Dena Morley was a full member of the Toledo Company by age 16 and, among other productions, performed in the country’s longest running Nutcracker series for 11 years. But after she injured her back in a car accident, Morley decided to stop dancing professionally and instead dance for the joy and fun of it. She earned a degree from Miami University in elementary education, taught for a few years, then decided to stay home with her kids.

But by 2010 her love of teaching had combined with her first love, dance. She’d begun teaching at Cincinnati Ballet, when Morley was also asked if she’d be willing to start a ballet class at Lads & Lassies Preschool. “It was a class of eight little girls, and I loved it,” remembers Morley. “It blended my love of dance and of teaching. I had been a stay-at-home mom, and this just really filled my heart.” When her students moved up to kindergarten, they still wanted to dance, so Morley found studio space in Springdale.

One class turned into two, which turned into some time at the , classes at , then onto the —with the program growing all along the way.

Over the intervening years, Morley’s modest program would grow into a large dance company featuring many of Wyoming’s children and young adults. She hired more teachers and offered more dance styles. Last year’s performance, for example, needed to be split between two casts and four performances, because demand for roles and tickets to watch all 180 performers was so high.

With each production, she sees students overcome fears, learn poise and technique. “It’s just so cool to be giving children these opportunities,” says Morley, “whether they do one season or they go on to dance professionally.”

The trouble was, until now her program didn’t have enough studio space to incorporate a professional track for young dancers, and she’d started to lose students looking to really immerse themselves in technique. Her dream was to offer a program for everyone—something for those who want to dance for fun, exercise and cross training, and something for those who want to prepare to dance professionally.

To make her dream a reality, Morely recently transformed a new facility on Compton Road in Finneytown behind the plaza where Humbert’s Meats and Papa John’s Pizza is located. The new location will feature three studios, and this fall, will be offering more than 50 classes per week for children and adults. There will still be a few select classes held in Wyoming – a jazz and hip-hop adult class at the Wyoming Recreation Center, and two Tiny Dancer classes at Lads & Lassies preschool.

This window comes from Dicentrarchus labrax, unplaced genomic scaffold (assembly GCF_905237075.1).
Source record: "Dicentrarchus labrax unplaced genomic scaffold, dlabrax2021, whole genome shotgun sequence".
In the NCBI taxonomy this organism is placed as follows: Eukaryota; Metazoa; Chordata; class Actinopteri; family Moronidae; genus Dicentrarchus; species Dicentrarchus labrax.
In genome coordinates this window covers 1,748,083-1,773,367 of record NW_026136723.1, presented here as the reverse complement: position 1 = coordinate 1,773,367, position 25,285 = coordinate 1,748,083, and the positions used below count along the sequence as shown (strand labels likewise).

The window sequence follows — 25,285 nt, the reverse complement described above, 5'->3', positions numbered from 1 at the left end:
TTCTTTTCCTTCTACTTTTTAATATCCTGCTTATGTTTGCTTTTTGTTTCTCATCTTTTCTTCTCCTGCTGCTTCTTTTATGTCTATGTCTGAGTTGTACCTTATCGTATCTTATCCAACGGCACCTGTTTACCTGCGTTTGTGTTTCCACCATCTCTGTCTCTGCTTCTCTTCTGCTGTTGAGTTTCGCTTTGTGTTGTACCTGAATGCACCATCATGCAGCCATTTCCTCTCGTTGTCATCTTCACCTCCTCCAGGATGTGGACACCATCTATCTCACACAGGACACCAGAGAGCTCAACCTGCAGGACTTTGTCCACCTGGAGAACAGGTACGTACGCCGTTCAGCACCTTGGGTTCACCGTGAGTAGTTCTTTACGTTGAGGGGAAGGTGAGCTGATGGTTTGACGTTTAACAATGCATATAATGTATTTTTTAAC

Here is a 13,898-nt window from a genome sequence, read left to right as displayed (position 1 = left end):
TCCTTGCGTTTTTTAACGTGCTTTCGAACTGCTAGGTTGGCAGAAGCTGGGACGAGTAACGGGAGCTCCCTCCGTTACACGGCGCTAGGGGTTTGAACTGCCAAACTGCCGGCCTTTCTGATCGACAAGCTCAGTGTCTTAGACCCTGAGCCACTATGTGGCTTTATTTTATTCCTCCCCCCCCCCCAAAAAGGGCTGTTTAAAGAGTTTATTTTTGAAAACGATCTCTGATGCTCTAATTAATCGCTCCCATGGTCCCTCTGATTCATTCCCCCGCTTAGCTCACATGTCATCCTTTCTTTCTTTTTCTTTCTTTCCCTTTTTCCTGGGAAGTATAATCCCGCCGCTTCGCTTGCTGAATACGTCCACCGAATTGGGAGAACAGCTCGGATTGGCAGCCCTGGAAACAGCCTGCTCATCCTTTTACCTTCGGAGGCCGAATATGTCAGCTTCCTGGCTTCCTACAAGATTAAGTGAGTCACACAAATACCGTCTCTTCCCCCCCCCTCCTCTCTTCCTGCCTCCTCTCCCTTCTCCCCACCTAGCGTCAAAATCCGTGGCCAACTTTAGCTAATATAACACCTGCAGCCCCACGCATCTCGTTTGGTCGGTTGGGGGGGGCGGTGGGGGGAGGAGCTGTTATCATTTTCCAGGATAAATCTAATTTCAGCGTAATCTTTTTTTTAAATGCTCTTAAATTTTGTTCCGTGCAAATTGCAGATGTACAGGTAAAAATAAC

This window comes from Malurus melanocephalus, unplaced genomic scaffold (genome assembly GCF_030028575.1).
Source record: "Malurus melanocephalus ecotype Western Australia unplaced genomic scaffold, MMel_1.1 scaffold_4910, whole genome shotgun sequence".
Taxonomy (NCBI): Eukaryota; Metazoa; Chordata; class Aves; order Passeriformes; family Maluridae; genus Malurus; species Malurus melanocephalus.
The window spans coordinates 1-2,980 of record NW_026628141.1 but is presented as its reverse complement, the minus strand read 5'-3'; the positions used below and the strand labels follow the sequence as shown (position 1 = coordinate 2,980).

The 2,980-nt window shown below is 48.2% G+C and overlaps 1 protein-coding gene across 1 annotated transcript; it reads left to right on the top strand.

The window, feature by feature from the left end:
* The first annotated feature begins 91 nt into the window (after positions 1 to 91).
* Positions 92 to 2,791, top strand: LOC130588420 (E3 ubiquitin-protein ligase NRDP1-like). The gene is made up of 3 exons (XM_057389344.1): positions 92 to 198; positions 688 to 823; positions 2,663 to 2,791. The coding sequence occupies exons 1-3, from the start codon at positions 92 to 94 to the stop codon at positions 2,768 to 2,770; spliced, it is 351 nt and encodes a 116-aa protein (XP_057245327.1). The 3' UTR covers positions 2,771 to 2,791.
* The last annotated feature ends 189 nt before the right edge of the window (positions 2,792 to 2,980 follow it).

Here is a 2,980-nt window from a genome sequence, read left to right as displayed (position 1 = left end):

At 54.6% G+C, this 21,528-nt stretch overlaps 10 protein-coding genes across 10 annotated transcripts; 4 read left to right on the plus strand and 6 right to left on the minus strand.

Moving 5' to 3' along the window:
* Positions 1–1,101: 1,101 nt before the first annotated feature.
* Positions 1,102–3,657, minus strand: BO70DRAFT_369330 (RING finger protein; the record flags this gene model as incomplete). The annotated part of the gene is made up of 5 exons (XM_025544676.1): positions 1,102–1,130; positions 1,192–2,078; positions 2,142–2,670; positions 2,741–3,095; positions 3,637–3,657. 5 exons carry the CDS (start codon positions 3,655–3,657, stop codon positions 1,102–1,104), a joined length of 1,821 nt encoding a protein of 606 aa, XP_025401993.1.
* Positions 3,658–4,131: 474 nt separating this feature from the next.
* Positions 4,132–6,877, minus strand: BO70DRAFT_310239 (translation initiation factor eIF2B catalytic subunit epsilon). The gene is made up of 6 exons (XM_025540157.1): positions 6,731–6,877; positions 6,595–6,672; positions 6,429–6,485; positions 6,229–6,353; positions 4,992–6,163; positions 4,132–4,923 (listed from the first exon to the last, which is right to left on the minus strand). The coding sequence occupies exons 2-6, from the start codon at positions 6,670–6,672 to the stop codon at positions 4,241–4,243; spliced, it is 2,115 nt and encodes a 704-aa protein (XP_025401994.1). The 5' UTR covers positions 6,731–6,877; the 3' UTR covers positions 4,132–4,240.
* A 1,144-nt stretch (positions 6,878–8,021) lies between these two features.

The new facility enables Beyond the Barre to offer a variety of new classes, including yoga, lyrical/modern, Pilates, tap for children and adults, and ballroom dance for adults. Morley will be introducing BtB Fit, a blend of strength, toning, and stretching that is gentle for adult bodies. In addition, Wyoming resident and teacher Spring Pillow will be teaching musical theatre, acting/voice and an acting/improv class for adults. Beyond the Barre will also offer progressing ballet technique (PBT)—a worldwide program that trains muscle memory to help dancers achieve their personal best in classical ballet. (Beyond the Barre is one of very few studios in the area that offers it.)

This year, students’ classes will focus on technique training, with a separate Performance Company for students who wish to perform in the Nutcracker and spring performance, Peter Pan. Additionally, all students will have the opportunity to show off what they’ve learned at a spring showcase.

Whether her students leave standing up taller, feeling stronger or finding a career, Morley considers one of her main goals to be maintaining a supportive culture. She realizes some dance environments can be competitive and catty. She won’t tolerate it. “Even though it’s not a team sport,” she explains, “I want them to feel like a family. I want them—if they’re having a bad day at school, for example—to know they are going to the studio and they’re going to feel better… have a team of friends that are going to support them.”

Classes began this week, with a celebration and ribbon cutting Friday, September 20. For more information, go to